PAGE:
Are you greener than the rest?
Shelton Stat of the Week
61% of people around the world say buying/using eco-friendly products is an important part of their personal image.
— Eco Pulse®, 2023 (Global)
- First, we asked, “Think of someone who you consider to be eco-friendly. What behaviors or attitudes do they have that make you think they are eco-friendly?” This was an unaided, open-ended question. On average folks came up with two behaviors that indicate someone is eco-friendly. As we categorized the verbatim answers, responses related to recycling and sorting waste came out on top (35% of our global respondents gave this kind of answer), followed by avoiding waste altogether (18%), transportation-related activities (13%) and then in fourth place, buying and using sustainable products (10%). So even though globally 61% of us say that buying/using eco-friendly products is an important part of our personal image, only 10% of us offer that up, unaided, as an indicator that a person is eco-friendly.
- Then we gave a list of activities and asked our respondents to check all the behaviors that apply in determining if that person they imagined in the open-ended scenario is actually eco-friendly. Purchasing eco-friendly products still came out 4th on the list with 55% of respondents choosing it, and recycling still came out on top, with 65% choosing it. But reusing items when possible came in second (59%), and bringing reusable bags to the grocery store came in third (55%). Choosing eco-friendly transportation options moved down to seventh place (43% chose this), and items related to household energy use are even further down the list (like using renewable energy, adjusting their thermostat and updating an older home to be more energy efficient). Clearly, the mental model around eco-friendliness is around waste reduction for most, not around energy use reduction.
- What’s most interesting about this exercise from a sustainability marketing & communications standpoint, though, is how people see themselves compared to that eco-friendly person they described AND how they see themselves compared to the rest of the people in their country. You can see the answers in the graphs below. In short, most folks think they’re not quite as eco-friendly as the most eco-friendly person they know … but they think they’re much more eco-friendly than the rest of the people in their country.
This poses a challenge for sustainability marketers. If the majority of us conceive of ourselves as already doing a lot of the right things from a sustainability perspective, then we don’t see a need to change or do anything else. And that means messages related to taking action for the planet – whether it’s behavior changes or purchases – could fall on deaf ears.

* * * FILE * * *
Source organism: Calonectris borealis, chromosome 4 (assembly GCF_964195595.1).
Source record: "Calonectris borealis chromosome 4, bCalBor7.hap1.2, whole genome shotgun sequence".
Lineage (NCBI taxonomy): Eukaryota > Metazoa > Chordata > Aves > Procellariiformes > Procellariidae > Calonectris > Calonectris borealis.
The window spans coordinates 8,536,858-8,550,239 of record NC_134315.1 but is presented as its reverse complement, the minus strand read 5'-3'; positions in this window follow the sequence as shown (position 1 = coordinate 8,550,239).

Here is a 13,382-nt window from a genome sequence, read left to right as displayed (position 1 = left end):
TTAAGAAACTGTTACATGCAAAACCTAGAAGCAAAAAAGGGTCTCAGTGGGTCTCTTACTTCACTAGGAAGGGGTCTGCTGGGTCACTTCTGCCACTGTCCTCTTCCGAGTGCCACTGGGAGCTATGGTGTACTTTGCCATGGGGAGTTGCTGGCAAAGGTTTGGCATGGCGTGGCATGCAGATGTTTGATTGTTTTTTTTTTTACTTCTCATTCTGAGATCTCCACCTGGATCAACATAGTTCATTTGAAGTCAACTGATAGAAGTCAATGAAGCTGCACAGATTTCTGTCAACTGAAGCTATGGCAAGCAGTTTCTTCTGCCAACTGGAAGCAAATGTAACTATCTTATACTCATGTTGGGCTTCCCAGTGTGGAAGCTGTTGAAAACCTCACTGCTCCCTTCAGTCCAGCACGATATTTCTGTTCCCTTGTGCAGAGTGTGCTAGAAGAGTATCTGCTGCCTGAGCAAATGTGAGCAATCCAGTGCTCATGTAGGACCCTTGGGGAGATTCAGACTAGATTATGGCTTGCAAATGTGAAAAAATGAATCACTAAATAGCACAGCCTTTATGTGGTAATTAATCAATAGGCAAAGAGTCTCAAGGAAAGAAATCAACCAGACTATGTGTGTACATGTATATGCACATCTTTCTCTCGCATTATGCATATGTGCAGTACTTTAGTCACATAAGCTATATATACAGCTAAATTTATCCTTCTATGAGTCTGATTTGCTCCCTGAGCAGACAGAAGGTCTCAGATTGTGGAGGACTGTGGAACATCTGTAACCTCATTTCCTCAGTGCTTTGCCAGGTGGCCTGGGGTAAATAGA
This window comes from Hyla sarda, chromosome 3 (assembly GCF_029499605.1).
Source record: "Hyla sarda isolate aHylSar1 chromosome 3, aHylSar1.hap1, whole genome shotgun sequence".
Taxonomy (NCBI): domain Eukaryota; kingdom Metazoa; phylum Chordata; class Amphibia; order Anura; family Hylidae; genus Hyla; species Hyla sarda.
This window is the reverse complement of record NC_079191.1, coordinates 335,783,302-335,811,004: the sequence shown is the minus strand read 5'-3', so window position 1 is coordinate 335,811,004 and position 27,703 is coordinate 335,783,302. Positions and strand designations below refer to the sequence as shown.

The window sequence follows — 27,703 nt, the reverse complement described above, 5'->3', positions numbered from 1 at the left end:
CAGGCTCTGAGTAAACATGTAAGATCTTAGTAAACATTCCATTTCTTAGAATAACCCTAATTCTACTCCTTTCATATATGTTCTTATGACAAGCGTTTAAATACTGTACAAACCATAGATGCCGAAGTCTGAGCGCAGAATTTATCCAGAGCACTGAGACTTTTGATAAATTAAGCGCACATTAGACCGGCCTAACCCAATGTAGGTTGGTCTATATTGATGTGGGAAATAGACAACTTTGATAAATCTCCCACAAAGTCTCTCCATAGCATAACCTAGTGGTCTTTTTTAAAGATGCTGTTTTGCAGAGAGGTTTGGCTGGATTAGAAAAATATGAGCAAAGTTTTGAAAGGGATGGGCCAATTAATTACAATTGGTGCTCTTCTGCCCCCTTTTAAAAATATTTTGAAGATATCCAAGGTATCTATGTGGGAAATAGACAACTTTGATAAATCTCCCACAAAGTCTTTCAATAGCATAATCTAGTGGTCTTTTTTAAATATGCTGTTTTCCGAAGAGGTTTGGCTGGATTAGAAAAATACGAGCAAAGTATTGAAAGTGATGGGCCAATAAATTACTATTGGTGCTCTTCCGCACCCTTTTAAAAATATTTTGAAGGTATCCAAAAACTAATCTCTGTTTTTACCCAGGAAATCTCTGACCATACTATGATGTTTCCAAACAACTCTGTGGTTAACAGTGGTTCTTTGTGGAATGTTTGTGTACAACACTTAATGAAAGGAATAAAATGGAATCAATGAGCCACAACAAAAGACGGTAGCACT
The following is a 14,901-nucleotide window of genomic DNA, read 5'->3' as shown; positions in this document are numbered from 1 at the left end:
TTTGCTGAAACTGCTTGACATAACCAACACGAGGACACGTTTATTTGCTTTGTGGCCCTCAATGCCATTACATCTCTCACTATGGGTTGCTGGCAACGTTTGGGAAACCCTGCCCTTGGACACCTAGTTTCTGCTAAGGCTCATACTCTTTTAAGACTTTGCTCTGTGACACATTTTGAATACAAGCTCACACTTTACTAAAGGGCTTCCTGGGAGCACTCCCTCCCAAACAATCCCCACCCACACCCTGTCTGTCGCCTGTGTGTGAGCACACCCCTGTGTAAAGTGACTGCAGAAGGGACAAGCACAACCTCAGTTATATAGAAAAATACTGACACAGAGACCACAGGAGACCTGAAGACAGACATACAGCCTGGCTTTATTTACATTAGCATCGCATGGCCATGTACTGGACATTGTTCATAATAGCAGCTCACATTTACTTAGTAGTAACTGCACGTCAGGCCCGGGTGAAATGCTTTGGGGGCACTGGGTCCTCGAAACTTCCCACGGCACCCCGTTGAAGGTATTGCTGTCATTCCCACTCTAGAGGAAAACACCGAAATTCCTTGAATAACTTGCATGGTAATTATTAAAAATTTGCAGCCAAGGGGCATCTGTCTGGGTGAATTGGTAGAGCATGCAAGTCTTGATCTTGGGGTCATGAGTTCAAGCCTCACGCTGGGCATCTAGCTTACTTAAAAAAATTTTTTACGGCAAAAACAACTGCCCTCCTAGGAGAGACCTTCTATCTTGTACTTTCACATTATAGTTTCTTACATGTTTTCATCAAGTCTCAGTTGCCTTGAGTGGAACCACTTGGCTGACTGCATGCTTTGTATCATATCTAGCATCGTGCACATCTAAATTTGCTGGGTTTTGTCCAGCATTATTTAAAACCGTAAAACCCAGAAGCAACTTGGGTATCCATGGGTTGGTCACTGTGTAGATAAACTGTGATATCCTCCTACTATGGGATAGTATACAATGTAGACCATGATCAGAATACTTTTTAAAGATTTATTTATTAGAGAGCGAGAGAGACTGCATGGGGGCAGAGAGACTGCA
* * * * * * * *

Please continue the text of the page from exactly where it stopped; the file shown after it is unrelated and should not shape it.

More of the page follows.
This is why it’s so important for companies to begin telling their greenhouse gas (GHG) emissions reduction stories. As I’ve written about many times before, companies have perpetuated the mental model that “eco-friendliness = recycling” by only promoting their recyclability and recycled content stories. In truth, we can’t recycle our way out of climate change; we have to reduce our fossil fuel use. The more companies tell that story, the more people will begin to expand their understanding of the actions they need to take in their own lives – and the more they’ll appreciate and prefer the companies and brands leading the way on GHG reduction.
While any step toward reducing GHG emissions is a positive one, the new International Maritime Organization’s (IMO) net-zero goal is an example of how it can go wrong when you don’t put forward strong goals. This Reuters article details IMO’s new goal and the reactions it has received.
We have often shared our research insights that consumers are putting their wallets behind their values, but it can be hard for consumers to know how much of an environmental impact a company is truly having. This USA Today piece analyzes and ranks 700 companies on their GHG emissions impacts so you can get a better look at what companies are actually doing.
Buzz On Buzzwords
Find out what Americans think about sustainability, what different “green” words mean to them and how they interpret and respond to the jargon you may be using.